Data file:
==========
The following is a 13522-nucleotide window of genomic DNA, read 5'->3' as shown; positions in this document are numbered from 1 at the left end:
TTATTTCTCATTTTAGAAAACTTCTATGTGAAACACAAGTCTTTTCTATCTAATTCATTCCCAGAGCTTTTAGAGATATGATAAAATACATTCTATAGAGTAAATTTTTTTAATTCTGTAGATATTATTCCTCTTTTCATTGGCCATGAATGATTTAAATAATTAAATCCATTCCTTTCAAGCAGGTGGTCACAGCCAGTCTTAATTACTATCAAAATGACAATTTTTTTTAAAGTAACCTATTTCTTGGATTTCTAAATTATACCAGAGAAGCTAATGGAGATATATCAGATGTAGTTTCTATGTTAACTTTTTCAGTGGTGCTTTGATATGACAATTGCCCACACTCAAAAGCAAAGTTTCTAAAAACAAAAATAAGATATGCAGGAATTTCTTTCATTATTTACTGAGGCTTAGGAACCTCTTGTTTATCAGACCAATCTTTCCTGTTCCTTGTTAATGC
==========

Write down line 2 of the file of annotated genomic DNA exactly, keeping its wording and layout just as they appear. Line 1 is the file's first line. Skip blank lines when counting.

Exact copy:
TTATTTCTCATTTTAGAAAACTTCTATGTGAAACACAAGTCTTTTCTATCTAATTCATTCCCAGAGCTTTTAGAGATATGATAAAATACATTCTATAGAGTAAATTTTTTTAATTCTGTAGATATTATTCCTCTTTTCATTGGCCATGAATGATTTAAATAATTAAATCCATTCCTTTCAAGCAGGTGGTCACAGCCAGTCTTAATTACTATCAAAATGACAATTTTTTTTAAAGTAACCTATTTCTTGGATTTCTAAATTATACCAGAGAAGCTAATGGAGATATATCAGATGTAGTTTCTATGTTAACTTTTTCAGTGGTGCTTTGATATGACAATTGCCCACACTCAAAAGCAAAGTTTCTAAAAACAAAAATAAGATATGCAGGAATTTCTTTCATTATTTACTGAGGCTTAGGAACCTCTTGTTTATCAGACCAATCTTTCCTGTTCCTTGTTAATGC